• If it doesn’t start, try a squirt of gasoline mixture in the air intake.

• If it doesn’t start in three pulls after that, something else is wrong.

• Once it’s running, open the choke. I find I have to baby the choke a little longer than with gasoline – just a couple seconds. Then I have to turn the throttle up a little higher than with gasoline to keep it running. After less than a minute of warm-up, I can use any rpm.

• Adjust the high-speed mixture when you’re up and running, then the low speed mixture when you have it warmed up and return to idle. (Just like that worn-off print on the cowling says.)

That’s all there is to it.


Results

Less smoke – At least nicer smoke. Not the acrid, choking smoke I used to have.

Less plug fouling – surely a function of less oil.

No carbon fouling – It might be my imagination, but this stuff seems to have removed some carbon fouling from the engine. Maybe I can get rich selling ethanol as an engine cleaner.

Less water pollution – The usually oily sheen at idle is barely perceptible. And the oil that is present is biodiesel, which is more biodegradable. Ethanol itself is also relatively biodegradable in water, and it forms no oxygen-blocking film because it dissolves in water and dissipates rapidly. Check out samples of the water from identical barrel-testing runs.

Here’s the gasoline mix

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And the E-85 mix. One part of the bucket got oilier, so I show the oily spot and the less oily part in separate photos.

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These water samples came from running starting up the motor in a new 5 gallon plastic bucket filled almost to the top, idling 5 minutes, running 10 minutes in gear at halfway between “start” and “fast”, then shutting down and immediately photographing the sample. The visible difference is readily apparent. It smells like a weak martini with ultra-cheap vodka, which is a distinct step up from the stomach-turning aroma of the former “petro-mayonnaise”.

Now this is not 100% fair, since in the above results the ethanol has the advantage of the crankcase bleeder bypass. Let’s level the playing field. This is how much waste fuel the bleeder collected during the test run.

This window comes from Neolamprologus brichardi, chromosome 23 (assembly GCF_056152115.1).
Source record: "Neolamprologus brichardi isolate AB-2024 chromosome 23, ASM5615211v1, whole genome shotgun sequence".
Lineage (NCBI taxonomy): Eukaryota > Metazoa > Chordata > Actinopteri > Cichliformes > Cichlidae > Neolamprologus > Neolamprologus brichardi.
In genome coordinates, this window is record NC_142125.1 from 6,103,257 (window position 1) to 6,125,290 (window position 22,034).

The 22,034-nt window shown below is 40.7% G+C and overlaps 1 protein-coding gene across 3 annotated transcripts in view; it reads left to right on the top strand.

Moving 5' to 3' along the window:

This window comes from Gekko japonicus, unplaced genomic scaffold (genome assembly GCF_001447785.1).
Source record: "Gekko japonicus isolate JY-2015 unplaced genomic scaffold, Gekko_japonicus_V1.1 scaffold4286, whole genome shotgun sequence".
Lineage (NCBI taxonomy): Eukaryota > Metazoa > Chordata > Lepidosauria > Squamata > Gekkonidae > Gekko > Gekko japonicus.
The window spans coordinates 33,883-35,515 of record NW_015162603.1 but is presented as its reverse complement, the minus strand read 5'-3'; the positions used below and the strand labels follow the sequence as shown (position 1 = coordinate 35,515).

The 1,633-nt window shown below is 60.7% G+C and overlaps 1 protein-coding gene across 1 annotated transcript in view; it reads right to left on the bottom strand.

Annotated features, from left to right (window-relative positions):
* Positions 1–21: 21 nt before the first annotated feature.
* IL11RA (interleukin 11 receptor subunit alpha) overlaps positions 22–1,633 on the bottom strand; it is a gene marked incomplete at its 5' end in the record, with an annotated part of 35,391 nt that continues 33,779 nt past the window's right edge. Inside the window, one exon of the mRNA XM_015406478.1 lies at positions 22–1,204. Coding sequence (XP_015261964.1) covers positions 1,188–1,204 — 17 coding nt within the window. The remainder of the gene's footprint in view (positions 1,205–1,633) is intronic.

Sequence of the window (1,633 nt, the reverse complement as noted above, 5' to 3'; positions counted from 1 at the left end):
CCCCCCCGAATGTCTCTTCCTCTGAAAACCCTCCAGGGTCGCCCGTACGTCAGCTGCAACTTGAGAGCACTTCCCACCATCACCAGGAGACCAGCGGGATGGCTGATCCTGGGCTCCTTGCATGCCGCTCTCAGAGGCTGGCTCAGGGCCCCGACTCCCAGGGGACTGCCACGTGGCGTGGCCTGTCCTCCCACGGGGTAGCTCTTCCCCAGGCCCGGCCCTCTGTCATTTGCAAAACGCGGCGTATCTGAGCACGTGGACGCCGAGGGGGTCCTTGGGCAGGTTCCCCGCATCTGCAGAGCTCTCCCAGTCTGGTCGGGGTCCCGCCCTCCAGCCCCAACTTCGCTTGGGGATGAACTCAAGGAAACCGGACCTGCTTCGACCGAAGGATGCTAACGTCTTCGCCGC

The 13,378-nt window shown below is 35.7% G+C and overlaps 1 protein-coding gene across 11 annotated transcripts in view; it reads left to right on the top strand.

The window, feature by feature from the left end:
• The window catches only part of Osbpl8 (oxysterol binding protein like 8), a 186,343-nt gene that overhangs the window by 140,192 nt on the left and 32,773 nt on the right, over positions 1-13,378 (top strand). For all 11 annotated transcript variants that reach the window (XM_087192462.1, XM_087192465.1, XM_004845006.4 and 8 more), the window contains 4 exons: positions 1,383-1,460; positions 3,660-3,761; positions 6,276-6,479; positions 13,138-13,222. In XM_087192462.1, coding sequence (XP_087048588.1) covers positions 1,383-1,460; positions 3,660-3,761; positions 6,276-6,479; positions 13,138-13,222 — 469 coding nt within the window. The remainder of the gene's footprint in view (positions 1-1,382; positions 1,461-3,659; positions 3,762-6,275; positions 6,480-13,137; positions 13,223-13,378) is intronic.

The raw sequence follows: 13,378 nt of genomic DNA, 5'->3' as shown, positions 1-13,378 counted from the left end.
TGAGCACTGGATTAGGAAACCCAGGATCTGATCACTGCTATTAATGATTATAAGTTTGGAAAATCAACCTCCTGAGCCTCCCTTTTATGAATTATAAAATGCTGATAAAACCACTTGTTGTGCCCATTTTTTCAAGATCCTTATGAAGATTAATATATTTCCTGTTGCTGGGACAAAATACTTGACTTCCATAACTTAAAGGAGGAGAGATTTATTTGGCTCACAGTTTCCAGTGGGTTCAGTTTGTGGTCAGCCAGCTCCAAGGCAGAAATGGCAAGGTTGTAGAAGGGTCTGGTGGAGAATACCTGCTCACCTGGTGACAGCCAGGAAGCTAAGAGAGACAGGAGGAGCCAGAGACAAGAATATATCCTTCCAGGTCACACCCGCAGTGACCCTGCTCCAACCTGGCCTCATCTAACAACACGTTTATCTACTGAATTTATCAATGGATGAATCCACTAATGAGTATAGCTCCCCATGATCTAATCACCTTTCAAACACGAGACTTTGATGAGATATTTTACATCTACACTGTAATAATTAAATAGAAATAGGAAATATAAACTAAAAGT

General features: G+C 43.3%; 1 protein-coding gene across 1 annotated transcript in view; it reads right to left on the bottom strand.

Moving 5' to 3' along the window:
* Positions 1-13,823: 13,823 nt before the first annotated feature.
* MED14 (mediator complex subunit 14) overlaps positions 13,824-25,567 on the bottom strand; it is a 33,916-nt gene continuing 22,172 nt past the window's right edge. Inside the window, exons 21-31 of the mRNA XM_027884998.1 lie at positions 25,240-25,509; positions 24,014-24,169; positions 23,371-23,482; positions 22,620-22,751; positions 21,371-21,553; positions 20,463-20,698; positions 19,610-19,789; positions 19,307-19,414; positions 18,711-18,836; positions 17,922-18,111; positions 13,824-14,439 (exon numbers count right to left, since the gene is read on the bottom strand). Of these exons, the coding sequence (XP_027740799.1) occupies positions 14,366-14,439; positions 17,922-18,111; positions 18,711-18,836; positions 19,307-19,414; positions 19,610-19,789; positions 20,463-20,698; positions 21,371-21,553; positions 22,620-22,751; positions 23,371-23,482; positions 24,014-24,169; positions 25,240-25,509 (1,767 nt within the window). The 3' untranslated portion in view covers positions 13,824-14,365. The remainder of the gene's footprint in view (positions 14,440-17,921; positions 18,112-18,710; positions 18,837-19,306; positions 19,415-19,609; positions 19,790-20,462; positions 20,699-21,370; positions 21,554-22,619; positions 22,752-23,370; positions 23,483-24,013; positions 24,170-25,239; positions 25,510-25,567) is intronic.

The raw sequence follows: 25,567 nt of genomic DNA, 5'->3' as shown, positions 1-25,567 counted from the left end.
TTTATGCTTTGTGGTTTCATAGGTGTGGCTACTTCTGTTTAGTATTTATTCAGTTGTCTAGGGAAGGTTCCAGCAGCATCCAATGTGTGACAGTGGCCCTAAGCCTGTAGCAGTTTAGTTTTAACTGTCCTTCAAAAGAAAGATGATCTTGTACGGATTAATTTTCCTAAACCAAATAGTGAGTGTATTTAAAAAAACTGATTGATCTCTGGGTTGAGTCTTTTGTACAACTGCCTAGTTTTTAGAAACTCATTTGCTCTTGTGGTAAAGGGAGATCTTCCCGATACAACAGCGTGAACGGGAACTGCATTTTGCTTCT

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And here’s the bucket with the bleeder waste stirred in.

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This isn’t exactly laboratory water testing, but the results speak for themselves, I’d say. Especially since ethanol and ester oil are more readily biodegradable than their petroleum counterparts.

Broader Implications

There’s more to this than simply reducing emissions of some “obsolete” outboards. In fact these motors are no longer “obsolete” if their emissions are brought in line with modern expectations. Not only does this allow poor people like me to be more environmentally conscious, but it also reduces the need for new motors. It takes a tremendous amount of energy to refine, cast, machine and assemble that aluminum into a motor. So getting more use out of the motors we have means less energy used, less oil drilled, and less greenhouse gas for the same end use served.

Even better, our new power source is not based (predominantly) on petroleum, whose carbon has been locked up for millions of years. It’s based on corn and soy that were grown last year. This means very little net disturbance to the carbon cycle. You can almost view it as liquid solar energy. The only way to go boating with less impact is to row or sail.

Finally, nobody’s kids or parents have to go off to the Middle East to get shot at to secure access to Ethanol or soy oil. They come from farmers right here in the USA who desperately need the market. Why should tax dollars pay our farmers not to grow crops when we could be using these folks’ skills to grow our own energy? Growing our own fuel paves the way for real economic stability and national security. This is true even if you think there’s a lot of oil left, and it lets us save that oil for purposes where there is no currently viable alternative. I’d rather make that oil into epoxy than burn it. (Until they come up with soy epoxy, anyway…)

In that light, I hope this work is a small step toward a much greater goal. Either way, it sure makes me feel better about running that old outboard.


Rob Rohde-Szudy
Madison, Wisconsin, USA
robrohdeszudy@yahoo.com


A version of this article with fewer photos but further discussion can be found in the October 15, 2006 Issue (Vol 24 - #11) of Messing About In Boats.